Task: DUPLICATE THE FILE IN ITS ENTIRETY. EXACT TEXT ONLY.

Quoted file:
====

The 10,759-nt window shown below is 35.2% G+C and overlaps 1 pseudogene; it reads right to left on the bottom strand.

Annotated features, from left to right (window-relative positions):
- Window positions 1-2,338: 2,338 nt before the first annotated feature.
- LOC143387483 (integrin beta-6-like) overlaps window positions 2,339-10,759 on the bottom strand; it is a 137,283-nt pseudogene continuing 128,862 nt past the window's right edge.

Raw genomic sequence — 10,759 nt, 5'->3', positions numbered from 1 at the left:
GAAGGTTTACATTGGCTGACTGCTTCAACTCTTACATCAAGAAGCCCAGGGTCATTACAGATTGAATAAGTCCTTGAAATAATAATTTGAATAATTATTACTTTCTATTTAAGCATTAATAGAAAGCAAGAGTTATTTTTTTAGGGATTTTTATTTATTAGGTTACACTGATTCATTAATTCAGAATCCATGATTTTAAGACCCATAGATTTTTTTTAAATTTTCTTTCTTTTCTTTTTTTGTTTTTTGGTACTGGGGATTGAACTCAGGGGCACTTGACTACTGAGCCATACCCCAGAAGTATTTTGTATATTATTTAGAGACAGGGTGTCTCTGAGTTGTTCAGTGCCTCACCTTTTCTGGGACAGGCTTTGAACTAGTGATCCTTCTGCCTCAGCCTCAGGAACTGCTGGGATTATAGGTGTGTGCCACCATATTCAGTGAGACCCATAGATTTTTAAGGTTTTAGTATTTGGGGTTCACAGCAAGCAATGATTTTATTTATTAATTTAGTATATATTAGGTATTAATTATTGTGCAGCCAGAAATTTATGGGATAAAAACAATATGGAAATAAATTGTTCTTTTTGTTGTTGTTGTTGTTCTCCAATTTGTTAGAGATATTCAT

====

The 10,759-nt window shown below is 35.2% G+C and overlaps 1 pseudogene; it reads right to left on the bottom strand.

Annotated features, from left to right (window-relative positions):
- Window positions 1-2,338: 2,338 nt before the first annotated feature.
- LOC143387483 (integrin beta-6-like) overlaps window positions 2,339-10,759 on the bottom strand; it is a 137,283-nt pseudogene continuing 128,862 nt past the window's right edge.

Raw genomic sequence — 10,759 nt, 5'->3', positions numbered from 1 at the left:
GAAGGTTTACATTGGCTGACTGCTTCAACTCTTACATCAAGAAGCCCAGGGTCATTACAGATTGAATAAGTCCTTGAAATAATAATTTGAATAATTATTACTTTCTATTTAAGCATTAATAGAAAGCAAGAGTTATTTTTTTAGGGATTTTTATTTATTAGGTTACACTGATTCATTAATTCAGAATCCATGATTTTAAGACCCATAGATTTTTTTTAAATTTTCTTTCTTTTCTTTTTTTGTTTTTTGGTACTGGGGATTGAACTCAGGGGCACTTGACTACTGAGCCATACCCCAGAAGTATTTTGTATATTATTTAGAGACAGGGTGTCTCTGAGTTGTTCAGTGCCTCACCTTTTCTGGGACAGGCTTTGAACTAGTGATCCTTCTGCCTCAGCCTCAGGAACTGCTGGGATTATAGGTGTGTGCCACCATATTCAGTGAGACCCATAGATTTTTAAGGTTTTAGTATTTGGGGTTCACAGCAAGCAATGATTTTATTTATTAATTTAGTATATATTAGGTATTAATTATTGTGCAGCCAGAAATTTATGGGATAAAAACAATATGGAAATAAATTGTTCTTTTTGTTGTTGTTGTTGTTCTCCAATTTGTTAGAGATATTCAT